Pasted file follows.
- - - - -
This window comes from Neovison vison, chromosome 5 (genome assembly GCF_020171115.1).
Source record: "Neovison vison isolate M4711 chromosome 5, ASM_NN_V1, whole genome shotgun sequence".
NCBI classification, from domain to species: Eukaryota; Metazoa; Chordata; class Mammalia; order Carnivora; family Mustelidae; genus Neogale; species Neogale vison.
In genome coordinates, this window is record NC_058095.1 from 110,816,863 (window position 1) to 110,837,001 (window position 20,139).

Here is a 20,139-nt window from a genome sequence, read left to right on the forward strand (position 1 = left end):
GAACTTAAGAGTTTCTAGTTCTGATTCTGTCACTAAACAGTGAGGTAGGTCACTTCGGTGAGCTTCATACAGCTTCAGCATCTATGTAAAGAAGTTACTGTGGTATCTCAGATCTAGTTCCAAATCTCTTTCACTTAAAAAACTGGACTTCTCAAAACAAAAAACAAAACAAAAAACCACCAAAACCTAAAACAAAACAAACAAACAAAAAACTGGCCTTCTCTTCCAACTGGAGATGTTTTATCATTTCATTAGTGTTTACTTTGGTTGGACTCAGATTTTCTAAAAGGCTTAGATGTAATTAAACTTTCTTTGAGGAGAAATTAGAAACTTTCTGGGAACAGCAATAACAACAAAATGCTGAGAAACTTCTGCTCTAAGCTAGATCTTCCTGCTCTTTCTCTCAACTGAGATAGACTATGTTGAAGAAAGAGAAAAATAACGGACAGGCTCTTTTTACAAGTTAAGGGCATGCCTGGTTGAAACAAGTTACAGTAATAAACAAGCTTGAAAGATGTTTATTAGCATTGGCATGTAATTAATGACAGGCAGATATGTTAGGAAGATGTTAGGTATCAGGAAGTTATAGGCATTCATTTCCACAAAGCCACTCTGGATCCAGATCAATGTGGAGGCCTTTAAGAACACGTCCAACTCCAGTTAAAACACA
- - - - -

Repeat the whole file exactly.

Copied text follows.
This window comes from Neovison vison, chromosome 5 (genome assembly GCF_020171115.1).
Source record: "Neovison vison isolate M4711 chromosome 5, ASM_NN_V1, whole genome shotgun sequence".
NCBI classification, from domain to species: Eukaryota; Metazoa; Chordata; class Mammalia; order Carnivora; family Mustelidae; genus Neogale; species Neogale vison.
In genome coordinates, this window is record NC_058095.1 from 110,816,863 (window position 1) to 110,837,001 (window position 20,139).

Here is a 20,139-nt window from a genome sequence, read left to right on the forward strand (position 1 = left end):
GAACTTAAGAGTTTCTAGTTCTGATTCTGTCACTAAACAGTGAGGTAGGTCACTTCGGTGAGCTTCATACAGCTTCAGCATCTATGTAAAGAAGTTACTGTGGTATCTCAGATCTAGTTCCAAATCTCTTTCACTTAAAAAACTGGACTTCTCAAAACAAAAAACAAAACAAAAAACCACCAAAACCTAAAACAAAACAAACAAACAAAAAACTGGCCTTCTCTTCCAACTGGAGATGTTTTATCATTTCATTAGTGTTTACTTTGGTTGGACTCAGATTTTCTAAAAGGCTTAGATGTAATTAAACTTTCTTTGAGGAGAAATTAGAAACTTTCTGGGAACAGCAATAACAACAAAATGCTGAGAAACTTCTGCTCTAAGCTAGATCTTCCTGCTCTTTCTCTCAACTGAGATAGACTATGTTGAAGAAAGAGAAAAATAACGGACAGGCTCTTTTTACAAGTTAAGGGCATGCCTGGTTGAAACAAGTTACAGTAATAAACAAGCTTGAAAGATGTTTATTAGCATTGGCATGTAATTAATGACAGGCAGATATGTTAGGAAGATGTTAGGTATCAGGAAGTTATAGGCATTCATTTCCACAAAGCCACTCTGGATCCAGATCAATGTGGAGGCCTTTAAGAACACGTCCAACTCCAGTTAAAACACA